Baby formula shortage leaves millions in need across United States

The severe shortage of baby formula across the United States continues to affect millions of families. Nationwide, there is a 43 percent deficit of infant formula, with some states and metropolitan areas seeing more than 50 percent of normal supply missing from grocery store shelves. 

People wait in line during a baby formula drive to help with the baby formula shortage Saturday, May 14, 2022, in Houston [AP Photo/David J. Phillip]

Prices have risen by an average of 18 percent with increasingly common reports of price gouging emerging around the country. 

Baby formula is a critical food product for millions of infants. Around three-quarters of all infants in the United States receive formula within their first six months, and many require it as their primary form of nutrition. 

The shortage has been developing over the past two years as the pandemic disrupted supply chains, resulting in a roughly 20 percent shortage at the beginning of this year. 

The issue was made significantly worse though when Abbott Nutrition was forced to close one of the nation’s largest formula manufacturing plants in Sturgis, Michigan. The plant was shut down in February after a bacterial outbreak in baby food sold by Abbott caused illness in at least four infants, killing two of them. 

Abbott issued a voluntary recall of products made at the facility and shut it down as the Food and Drug Administration (FDA) conducted an investigation into the outbreak.

The company claims that the strain of bacteria found in the infected infants was not discovered at the plant. However, an FDA investigation conducted from January 31 to March 18 found multiple health issues in the facilities. 

According to the report, the FDA found evidence of the dangerous bacteria Cronobacter sakazakii “in medium and high care areas of powdered infant formula production” and that Abbott “did not ensure that all surfaces that contacted infant formula were maintained to protect infant formula from being contaminated by any source.” The FDA’s investigation has so far identified five different strains of Cronobacter sakazakii bacteria in the plant.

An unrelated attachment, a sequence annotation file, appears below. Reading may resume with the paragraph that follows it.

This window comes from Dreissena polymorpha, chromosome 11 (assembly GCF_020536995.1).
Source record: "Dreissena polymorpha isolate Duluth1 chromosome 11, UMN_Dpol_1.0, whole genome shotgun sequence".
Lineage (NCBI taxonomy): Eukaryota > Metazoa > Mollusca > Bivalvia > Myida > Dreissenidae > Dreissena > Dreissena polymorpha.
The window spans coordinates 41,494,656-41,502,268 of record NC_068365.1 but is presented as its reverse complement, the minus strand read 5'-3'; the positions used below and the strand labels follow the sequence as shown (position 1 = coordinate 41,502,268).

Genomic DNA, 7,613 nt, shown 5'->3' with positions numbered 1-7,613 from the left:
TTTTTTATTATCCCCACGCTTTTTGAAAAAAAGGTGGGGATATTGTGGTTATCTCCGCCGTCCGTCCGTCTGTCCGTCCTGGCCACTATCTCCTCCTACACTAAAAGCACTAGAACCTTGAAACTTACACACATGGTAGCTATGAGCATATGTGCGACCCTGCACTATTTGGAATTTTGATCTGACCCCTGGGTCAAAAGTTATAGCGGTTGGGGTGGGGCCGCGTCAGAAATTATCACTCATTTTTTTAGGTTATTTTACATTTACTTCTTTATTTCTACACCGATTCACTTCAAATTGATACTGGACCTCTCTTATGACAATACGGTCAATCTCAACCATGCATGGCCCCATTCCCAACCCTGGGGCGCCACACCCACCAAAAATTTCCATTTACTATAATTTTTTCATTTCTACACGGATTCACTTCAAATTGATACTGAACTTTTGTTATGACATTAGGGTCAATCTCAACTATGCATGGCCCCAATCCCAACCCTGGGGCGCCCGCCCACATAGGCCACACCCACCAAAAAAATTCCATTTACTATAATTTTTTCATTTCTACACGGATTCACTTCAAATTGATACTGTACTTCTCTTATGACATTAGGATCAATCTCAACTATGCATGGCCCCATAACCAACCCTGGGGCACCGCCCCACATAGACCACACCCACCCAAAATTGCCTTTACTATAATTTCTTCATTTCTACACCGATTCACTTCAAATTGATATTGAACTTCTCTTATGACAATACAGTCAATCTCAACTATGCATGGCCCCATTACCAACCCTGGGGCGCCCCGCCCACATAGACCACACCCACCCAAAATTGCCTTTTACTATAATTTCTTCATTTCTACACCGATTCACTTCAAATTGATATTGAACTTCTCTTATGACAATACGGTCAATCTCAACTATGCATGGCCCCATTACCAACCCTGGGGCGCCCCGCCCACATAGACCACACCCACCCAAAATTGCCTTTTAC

Additional revelations about the health violations made by Abbott were revealed in a whistleblower report provided to the FDA by a former Abbott employee at the Sturgis plant. The report accused management of falsifying records and health procedure documents, releasing untested formula for sale, taking active steps to prevent the discovery of bacteria in products during an FDA audit in 2019, and failing to take proper measures to resolve long standing issues with the safety of the products produced. 

Notably, the report stated that Abbott insisted on using paper documentation rather than electronic in order to better falsify and hide documentation from regulators. 

The closure of the Sturgis factory due to these persistent problems set fire to a manufacturing and supply chain tinder box in the United States. 

Abbott is one of four companies that produce 90 percent of all baby formula sold in the United States. Foreign imports are aggressively limited, with a tariff of 17.5 percent designed to protect domestic producers, who manufacture 98 percent of the nation’s supply. 

These producers are then offered near monopoly control over entire states through the Special Supplemental Nutrition Program for Women, Infants and Children, known as WIC. The WIC program provides affordable infant formula to families in need through a rebate program contracted between the state government and a single company. 

Through a bid system, companies like Abbott compete to secure exclusive rights to sell baby formula to WIC participants, who are only allowed to purchase formula from one company. The contract is secured through a rebate to the state, typically upwards of 85 percent. This causes the company to take a loss on formula sold through WIC but is offset through the preference to place their products on store shelves and dominance over the market.